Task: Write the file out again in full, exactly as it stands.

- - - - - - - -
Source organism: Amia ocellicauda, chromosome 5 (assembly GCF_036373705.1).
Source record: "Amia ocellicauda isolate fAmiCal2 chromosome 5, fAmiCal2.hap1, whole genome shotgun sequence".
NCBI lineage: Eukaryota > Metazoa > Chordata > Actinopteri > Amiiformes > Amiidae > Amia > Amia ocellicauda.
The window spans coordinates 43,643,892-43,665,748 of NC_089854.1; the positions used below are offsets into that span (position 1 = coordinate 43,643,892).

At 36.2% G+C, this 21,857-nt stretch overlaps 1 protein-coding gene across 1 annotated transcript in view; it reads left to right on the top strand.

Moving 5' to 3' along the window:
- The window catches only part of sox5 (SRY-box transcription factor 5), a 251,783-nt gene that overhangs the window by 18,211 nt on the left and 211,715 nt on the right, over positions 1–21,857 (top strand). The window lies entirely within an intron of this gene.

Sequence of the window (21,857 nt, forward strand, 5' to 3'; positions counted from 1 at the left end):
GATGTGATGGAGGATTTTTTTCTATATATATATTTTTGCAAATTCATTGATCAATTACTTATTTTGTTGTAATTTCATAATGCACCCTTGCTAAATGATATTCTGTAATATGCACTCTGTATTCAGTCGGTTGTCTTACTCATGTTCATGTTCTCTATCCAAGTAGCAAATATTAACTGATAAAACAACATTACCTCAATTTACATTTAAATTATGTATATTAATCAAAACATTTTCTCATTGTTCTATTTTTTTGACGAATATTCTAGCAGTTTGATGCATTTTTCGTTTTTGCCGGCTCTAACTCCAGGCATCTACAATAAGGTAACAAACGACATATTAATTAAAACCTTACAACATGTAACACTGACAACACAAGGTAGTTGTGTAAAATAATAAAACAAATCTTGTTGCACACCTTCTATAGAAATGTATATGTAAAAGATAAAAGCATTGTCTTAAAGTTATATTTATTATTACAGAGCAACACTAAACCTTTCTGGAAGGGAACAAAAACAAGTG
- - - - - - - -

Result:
Source organism: Amia ocellicauda, chromosome 5 (assembly GCF_036373705.1).
Source record: "Amia ocellicauda isolate fAmiCal2 chromosome 5, fAmiCal2.hap1, whole genome shotgun sequence".
NCBI lineage: Eukaryota > Metazoa > Chordata > Actinopteri > Amiiformes > Amiidae > Amia > Amia ocellicauda.
The window spans coordinates 43,643,892-43,665,748 of NC_089854.1; the positions used below are offsets into that span (position 1 = coordinate 43,643,892).

At 36.2% G+C, this 21,857-nt stretch overlaps 1 protein-coding gene across 1 annotated transcript in view; it reads left to right on the top strand.

Moving 5' to 3' along the window:
- The window catches only part of sox5 (SRY-box transcription factor 5), a 251,783-nt gene that overhangs the window by 18,211 nt on the left and 211,715 nt on the right, over positions 1–21,857 (top strand). The window lies entirely within an intron of this gene.

Sequence of the window (21,857 nt, forward strand, 5' to 3'; positions counted from 1 at the left end):
GATGTGATGGAGGATTTTTTTCTATATATATATTTTTGCAAATTCATTGATCAATTACTTATTTTGTTGTAATTTCATAATGCACCCTTGCTAAATGATATTCTGTAATATGCACTCTGTATTCAGTCGGTTGTCTTACTCATGTTCATGTTCTCTATCCAAGTAGCAAATATTAACTGATAAAACAACATTACCTCAATTTACATTTAAATTATGTATATTAATCAAAACATTTTCTCATTGTTCTATTTTTTTGACGAATATTCTAGCAGTTTGATGCATTTTTCGTTTTTGCCGGCTCTAACTCCAGGCATCTACAATAAGGTAACAAACGACATATTAATTAAAACCTTACAACATGTAACACTGACAACACAAGGTAGTTGTGTAAAATAATAAAACAAATCTTGTTGCACACCTTCTATAGAAATGTATATGTAAAAGATAAAAGCATTGTCTTAAAGTTATATTTATTATTACAGAGCAACACTAAACCTTTCTGGAAGGGAACAAAAACAAGTG